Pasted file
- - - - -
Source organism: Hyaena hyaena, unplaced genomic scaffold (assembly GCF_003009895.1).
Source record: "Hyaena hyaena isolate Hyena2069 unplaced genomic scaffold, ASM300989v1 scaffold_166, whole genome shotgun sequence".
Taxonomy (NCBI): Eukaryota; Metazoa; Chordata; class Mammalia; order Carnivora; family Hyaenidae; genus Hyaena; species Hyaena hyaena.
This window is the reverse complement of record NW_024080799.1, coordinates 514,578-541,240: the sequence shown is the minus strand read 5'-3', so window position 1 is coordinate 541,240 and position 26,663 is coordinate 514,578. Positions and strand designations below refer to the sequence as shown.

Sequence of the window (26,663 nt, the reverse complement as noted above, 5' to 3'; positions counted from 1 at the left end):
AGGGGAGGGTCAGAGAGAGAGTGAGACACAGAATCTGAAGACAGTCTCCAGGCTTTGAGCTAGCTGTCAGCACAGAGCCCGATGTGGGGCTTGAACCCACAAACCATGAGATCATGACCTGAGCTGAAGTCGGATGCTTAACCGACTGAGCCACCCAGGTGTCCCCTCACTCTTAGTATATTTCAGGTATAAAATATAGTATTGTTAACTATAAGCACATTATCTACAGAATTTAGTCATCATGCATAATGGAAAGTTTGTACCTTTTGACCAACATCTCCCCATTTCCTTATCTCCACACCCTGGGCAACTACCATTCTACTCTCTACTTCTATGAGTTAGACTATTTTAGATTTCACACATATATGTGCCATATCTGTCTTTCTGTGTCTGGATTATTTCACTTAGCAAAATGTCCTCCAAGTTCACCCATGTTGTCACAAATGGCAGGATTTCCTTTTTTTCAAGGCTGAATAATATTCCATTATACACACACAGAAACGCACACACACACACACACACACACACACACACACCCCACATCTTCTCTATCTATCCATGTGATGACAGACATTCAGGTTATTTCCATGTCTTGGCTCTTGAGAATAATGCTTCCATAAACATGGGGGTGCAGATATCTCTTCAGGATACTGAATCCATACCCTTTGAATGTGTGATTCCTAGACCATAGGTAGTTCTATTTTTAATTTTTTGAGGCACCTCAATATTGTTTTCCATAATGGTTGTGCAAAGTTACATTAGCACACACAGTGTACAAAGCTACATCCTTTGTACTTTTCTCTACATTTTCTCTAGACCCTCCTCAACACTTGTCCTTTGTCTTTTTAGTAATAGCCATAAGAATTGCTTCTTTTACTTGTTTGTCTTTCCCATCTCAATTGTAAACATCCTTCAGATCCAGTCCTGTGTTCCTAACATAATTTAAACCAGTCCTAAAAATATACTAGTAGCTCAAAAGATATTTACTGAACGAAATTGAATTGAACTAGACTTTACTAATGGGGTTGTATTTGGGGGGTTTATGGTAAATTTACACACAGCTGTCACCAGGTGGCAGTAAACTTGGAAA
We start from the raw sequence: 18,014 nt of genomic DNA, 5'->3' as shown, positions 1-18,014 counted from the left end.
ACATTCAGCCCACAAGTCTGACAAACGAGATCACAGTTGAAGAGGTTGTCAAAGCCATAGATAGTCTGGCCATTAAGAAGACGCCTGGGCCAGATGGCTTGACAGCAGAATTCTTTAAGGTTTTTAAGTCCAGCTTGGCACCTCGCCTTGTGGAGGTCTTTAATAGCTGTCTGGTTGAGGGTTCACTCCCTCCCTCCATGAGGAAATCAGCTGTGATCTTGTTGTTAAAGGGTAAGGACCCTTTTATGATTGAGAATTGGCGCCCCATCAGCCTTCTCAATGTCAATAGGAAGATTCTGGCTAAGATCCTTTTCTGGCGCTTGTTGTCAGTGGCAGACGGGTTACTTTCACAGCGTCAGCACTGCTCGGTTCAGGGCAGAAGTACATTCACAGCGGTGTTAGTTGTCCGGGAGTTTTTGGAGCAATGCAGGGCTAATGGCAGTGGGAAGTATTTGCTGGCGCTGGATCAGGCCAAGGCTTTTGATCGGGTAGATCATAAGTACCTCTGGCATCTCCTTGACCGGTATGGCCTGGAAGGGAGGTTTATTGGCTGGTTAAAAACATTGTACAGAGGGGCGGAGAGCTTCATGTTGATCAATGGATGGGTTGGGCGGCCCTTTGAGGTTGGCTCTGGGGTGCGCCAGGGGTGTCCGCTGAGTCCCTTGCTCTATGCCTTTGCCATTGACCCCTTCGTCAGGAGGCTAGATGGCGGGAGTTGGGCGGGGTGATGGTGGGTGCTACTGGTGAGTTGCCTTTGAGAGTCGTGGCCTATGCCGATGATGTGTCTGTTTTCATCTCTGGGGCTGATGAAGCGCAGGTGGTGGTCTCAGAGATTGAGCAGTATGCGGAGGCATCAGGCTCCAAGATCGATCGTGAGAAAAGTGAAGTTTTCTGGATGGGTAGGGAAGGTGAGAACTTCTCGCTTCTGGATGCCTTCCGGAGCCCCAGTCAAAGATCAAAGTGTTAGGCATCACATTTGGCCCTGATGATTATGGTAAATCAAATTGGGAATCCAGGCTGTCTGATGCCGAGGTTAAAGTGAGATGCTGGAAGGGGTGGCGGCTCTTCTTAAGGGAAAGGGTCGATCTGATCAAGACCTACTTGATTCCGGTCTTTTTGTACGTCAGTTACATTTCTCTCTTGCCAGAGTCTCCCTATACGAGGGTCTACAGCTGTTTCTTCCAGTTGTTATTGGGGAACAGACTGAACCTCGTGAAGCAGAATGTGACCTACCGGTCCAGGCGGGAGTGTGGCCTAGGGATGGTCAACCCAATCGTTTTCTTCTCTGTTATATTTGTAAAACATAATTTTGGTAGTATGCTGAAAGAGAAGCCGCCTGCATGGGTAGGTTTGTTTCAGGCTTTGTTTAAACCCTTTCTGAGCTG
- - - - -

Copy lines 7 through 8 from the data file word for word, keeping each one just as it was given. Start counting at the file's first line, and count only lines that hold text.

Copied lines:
We start from the raw sequence: 18,014 nt of genomic DNA, 5'->3' as shown, positions 1-18,014 counted from the left end.
ACATTCAGCCCACAAGTCTGACAAACGAGATCACAGTTGAAGAGGTTGTCAAAGCCATAGATAGTCTGGCCATTAAGAAGACGCCTGGGCCAGATGGCTTGACAGCAGAATTCTTTAAGGTTTTTAAGTCCAGCTTGGCACCTCGCCTTGTGGAGGTCTTTAATAGCTGTCTGGTTGAGGGTTCACTCCCTCCCTCCATGAGGAAATCAGCTGTGATCTTGTTGTTAAAGGGTAAGGACCCTTTTATGATTGAGAATTGGCGCCCCATCAGCCTTCTCAATGTCAATAGGAAGATTCTGGCTAAGATCCTTTTCTGGCGCTTGTTGTCAGTGGCAGACGGGTTACTTTCACAGCGTCAGCACTGCTCGGTTCAGGGCAGAAGTACATTCACAGCGGTGTTAGTTGTCCGGGAGTTTTTGGAGCAATGCAGGGCTAATGGCAGTGGGAAGTATTTGCTGGCGCTGGATCAGGCCAAGGCTTTTGATCGGGTAGATCATAAGTACCTCTGGCATCTCCTTGACCGGTATGGCCTGGAAGGGAGGTTTATTGGCTGGTTAAAAACATTGTACAGAGGGGCGGAGAGCTTCATGTTGATCAATGGATGGGTTGGGCGGCCCTTTGAGGTTGGCTCTGGGGTGCGCCAGGGGTGTCCGCTGAGTCCCTTGCTCTATGCCTTTGCCATTGACCCCTTCGTCAGGAGGCTAGATGGCGGGAGTTGGGCGGGGTGATGGTGGGTGCTACTGGTGAGTTGCCTTTGAGAGTCGTGGCCTATGCCGATGATGTGTCTGTTTTCATCTCTGGGGCTGATGAAGCGCAGGTGGTGGTCTCAGAGATTGAGCAGTATGCGGAGGCATCAGGCTCCAAGATCGATCGTGAGAAAAGTGAAGTTTTCTGGATGGGTAGGGAAGGTGAGAACTTCTCGCTTCTGGATGCCTTCCGGAGCCCCAGTCAAAGATCAAAGTGTTAGGCATCACATTTGGCCCTGATGATTATGGTAAATCAAATTGGGAATCCAGGCTGTCTGATGCCGAGGTTAAAGTGAGATGCTGGAAGGGGTGGCGGCTCTTCTTAAGGGAAAGGGTCGATCTGATCAAGACCTACTTGATTCCGGTCTTTTTGTACGTCAGTTACATTTCTCTCTTGCCAGAGTCTCCCTATACGAGGGTCTACAGCTGTTTCTTCCAGTTGTTATTGGGGAACAGACTGAACCTCGTGAAGCAGAATGTGACCTACCGGTCCAGGCGGGAGTGTGGCCTAGGGATGGTCAACCCAATCGTTTTCTTCTCTGTTATATTTGTAAAACATAATTTTGGTAGTATGCTGAAAGAGAAGCCGCCTGCATGGGTAGGTTTGTTTCAGGCTTTGTTTAAACCCTTTCTGAGCTG